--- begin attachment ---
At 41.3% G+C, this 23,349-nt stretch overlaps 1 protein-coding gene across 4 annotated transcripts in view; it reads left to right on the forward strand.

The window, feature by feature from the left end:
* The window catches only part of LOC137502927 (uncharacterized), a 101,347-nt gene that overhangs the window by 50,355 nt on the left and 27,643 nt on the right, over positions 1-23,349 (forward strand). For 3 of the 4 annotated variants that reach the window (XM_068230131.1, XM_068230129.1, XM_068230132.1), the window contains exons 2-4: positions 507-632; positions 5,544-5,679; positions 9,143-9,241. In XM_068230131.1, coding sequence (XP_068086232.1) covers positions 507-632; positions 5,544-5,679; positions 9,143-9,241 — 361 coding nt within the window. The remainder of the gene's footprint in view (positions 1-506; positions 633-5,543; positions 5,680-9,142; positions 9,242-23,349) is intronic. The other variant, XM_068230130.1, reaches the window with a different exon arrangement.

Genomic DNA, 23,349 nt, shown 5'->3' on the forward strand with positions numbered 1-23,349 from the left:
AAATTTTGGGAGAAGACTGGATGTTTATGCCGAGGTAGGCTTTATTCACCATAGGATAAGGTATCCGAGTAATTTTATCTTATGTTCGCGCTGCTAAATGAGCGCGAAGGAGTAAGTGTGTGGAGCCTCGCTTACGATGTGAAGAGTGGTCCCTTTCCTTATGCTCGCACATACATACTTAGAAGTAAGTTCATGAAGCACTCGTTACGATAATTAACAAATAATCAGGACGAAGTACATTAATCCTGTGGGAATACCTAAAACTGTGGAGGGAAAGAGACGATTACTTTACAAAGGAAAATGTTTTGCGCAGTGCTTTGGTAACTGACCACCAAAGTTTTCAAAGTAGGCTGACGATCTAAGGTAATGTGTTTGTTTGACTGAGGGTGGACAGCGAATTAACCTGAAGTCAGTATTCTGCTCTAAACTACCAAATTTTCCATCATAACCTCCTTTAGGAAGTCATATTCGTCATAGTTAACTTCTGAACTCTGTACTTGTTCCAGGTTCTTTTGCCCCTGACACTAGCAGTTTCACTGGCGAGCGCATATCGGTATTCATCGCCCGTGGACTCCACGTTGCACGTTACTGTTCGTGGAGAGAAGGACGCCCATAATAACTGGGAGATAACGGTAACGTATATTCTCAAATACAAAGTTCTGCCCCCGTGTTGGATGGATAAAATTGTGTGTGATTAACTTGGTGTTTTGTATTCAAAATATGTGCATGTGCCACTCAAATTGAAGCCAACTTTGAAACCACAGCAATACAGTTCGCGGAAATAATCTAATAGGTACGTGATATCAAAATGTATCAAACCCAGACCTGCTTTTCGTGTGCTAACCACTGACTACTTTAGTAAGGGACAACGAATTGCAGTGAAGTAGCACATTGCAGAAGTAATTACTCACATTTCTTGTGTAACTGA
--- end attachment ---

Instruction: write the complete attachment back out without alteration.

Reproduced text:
At 41.3% G+C, this 23,349-nt stretch overlaps 1 protein-coding gene across 4 annotated transcripts in view; it reads left to right on the forward strand.

The window, feature by feature from the left end:
* The window catches only part of LOC137502927 (uncharacterized), a 101,347-nt gene that overhangs the window by 50,355 nt on the left and 27,643 nt on the right, over positions 1-23,349 (forward strand). For 3 of the 4 annotated variants that reach the window (XM_068230131.1, XM_068230129.1, XM_068230132.1), the window contains exons 2-4: positions 507-632; positions 5,544-5,679; positions 9,143-9,241. In XM_068230131.1, coding sequence (XP_068086232.1) covers positions 507-632; positions 5,544-5,679; positions 9,143-9,241 — 361 coding nt within the window. The remainder of the gene's footprint in view (positions 1-506; positions 633-5,543; positions 5,680-9,142; positions 9,242-23,349) is intronic. The other variant, XM_068230130.1, reaches the window with a different exon arrangement.

Genomic DNA, 23,349 nt, shown 5'->3' on the forward strand with positions numbered 1-23,349 from the left:
AAATTTTGGGAGAAGACTGGATGTTTATGCCGAGGTAGGCTTTATTCACCATAGGATAAGGTATCCGAGTAATTTTATCTTATGTTCGCGCTGCTAAATGAGCGCGAAGGAGTAAGTGTGTGGAGCCTCGCTTACGATGTGAAGAGTGGTCCCTTTCCTTATGCTCGCACATACATACTTAGAAGTAAGTTCATGAAGCACTCGTTACGATAATTAACAAATAATCAGGACGAAGTACATTAATCCTGTGGGAATACCTAAAACTGTGGAGGGAAAGAGACGATTACTTTACAAAGGAAAATGTTTTGCGCAGTGCTTTGGTAACTGACCACCAAAGTTTTCAAAGTAGGCTGACGATCTAAGGTAATGTGTTTGTTTGACTGAGGGTGGACAGCGAATTAACCTGAAGTCAGTATTCTGCTCTAAACTACCAAATTTTCCATCATAACCTCCTTTAGGAAGTCATATTCGTCATAGTTAACTTCTGAACTCTGTACTTGTTCCAGGTTCTTTTGCCCCTGACACTAGCAGTTTCACTGGCGAGCGCATATCGGTATTCATCGCCCGTGGACTCCACGTTGCACGTTACTGTTCGTGGAGAGAAGGACGCCCATAATAACTGGGAGATAACGGTAACGTATATTCTCAAATACAAAGTTCTGCCCCCGTGTTGGATGGATAAAATTGTGTGTGATTAACTTGGTGTTTTGTATTCAAAATATGTGCATGTGCCACTCAAATTGAAGCCAACTTTGAAACCACAGCAATACAGTTCGCGGAAATAATCTAATAGGTACGTGATATCAAAATGTATCAAACCCAGACCTGCTTTTCGTGTGCTAACCACTGACTACTTTAGTAAGGGACAACGAATTGCAGTGAAGTAGCACATTGCAGAAGTAATTACTCACATTTCTTGTGTAACTGA